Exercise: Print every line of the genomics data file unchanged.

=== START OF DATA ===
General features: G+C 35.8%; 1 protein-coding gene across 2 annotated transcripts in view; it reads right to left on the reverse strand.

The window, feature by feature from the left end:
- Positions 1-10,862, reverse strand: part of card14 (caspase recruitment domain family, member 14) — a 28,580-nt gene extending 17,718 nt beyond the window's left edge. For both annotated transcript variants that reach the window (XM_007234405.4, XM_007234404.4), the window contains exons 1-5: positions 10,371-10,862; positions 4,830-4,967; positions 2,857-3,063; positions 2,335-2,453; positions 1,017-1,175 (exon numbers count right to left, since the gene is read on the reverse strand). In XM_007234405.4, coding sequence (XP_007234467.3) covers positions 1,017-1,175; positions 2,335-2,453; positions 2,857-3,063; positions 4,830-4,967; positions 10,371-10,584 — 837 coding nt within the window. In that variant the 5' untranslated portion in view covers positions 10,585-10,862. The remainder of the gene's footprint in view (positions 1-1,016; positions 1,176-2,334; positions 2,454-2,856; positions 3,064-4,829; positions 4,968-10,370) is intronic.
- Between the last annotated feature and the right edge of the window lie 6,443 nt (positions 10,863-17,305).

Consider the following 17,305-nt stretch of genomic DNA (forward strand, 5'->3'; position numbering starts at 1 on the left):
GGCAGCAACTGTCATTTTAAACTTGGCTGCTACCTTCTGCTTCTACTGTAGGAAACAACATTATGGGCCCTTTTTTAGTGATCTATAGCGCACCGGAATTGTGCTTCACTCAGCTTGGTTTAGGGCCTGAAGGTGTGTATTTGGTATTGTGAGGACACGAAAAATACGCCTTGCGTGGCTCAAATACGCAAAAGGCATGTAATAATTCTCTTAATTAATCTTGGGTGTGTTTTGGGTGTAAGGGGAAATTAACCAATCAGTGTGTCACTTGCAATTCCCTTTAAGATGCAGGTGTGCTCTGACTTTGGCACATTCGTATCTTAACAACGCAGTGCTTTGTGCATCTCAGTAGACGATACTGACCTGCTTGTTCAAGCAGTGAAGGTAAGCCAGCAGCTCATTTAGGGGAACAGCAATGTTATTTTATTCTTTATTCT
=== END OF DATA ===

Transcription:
General features: G+C 35.8%; 1 protein-coding gene across 2 annotated transcripts in view; it reads right to left on the reverse strand.

The window, feature by feature from the left end:
- Positions 1-10,862, reverse strand: part of card14 (caspase recruitment domain family, member 14) — a 28,580-nt gene extending 17,718 nt beyond the window's left edge. For both annotated transcript variants that reach the window (XM_007234405.4, XM_007234404.4), the window contains exons 1-5: positions 10,371-10,862; positions 4,830-4,967; positions 2,857-3,063; positions 2,335-2,453; positions 1,017-1,175 (exon numbers count right to left, since the gene is read on the reverse strand). In XM_007234405.4, coding sequence (XP_007234467.3) covers positions 1,017-1,175; positions 2,335-2,453; positions 2,857-3,063; positions 4,830-4,967; positions 10,371-10,584 — 837 coding nt within the window. In that variant the 5' untranslated portion in view covers positions 10,585-10,862. The remainder of the gene's footprint in view (positions 1-1,016; positions 1,176-2,334; positions 2,454-2,856; positions 3,064-4,829; positions 4,968-10,370) is intronic.
- Between the last annotated feature and the right edge of the window lie 6,443 nt (positions 10,863-17,305).

Consider the following 17,305-nt stretch of genomic DNA (forward strand, 5'->3'; position numbering starts at 1 on the left):
GGCAGCAACTGTCATTTTAAACTTGGCTGCTACCTTCTGCTTCTACTGTAGGAAACAACATTATGGGCCCTTTTTTAGTGATCTATAGCGCACCGGAATTGTGCTTCACTCAGCTTGGTTTAGGGCCTGAAGGTGTGTATTTGGTATTGTGAGGACACGAAAAATACGCCTTGCGTGGCTCAAATACGCAAAAGGCATGTAATAATTCTCTTAATTAATCTTGGGTGTGTTTTGGGTGTAAGGGGAAATTAACCAATCAGTGTGTCACTTGCAATTCCCTTTAAGATGCAGGTGTGCTCTGACTTTGGCACATTCGTATCTTAACAACGCAGTGCTTTGTGCATCTCAGTAGACGATACTGACCTGCTTGTTCAAGCAGTGAAGGTAAGCCAGCAGCTCATTTAGGGGAACAGCAATGTTATTTTATTCTTTATTCT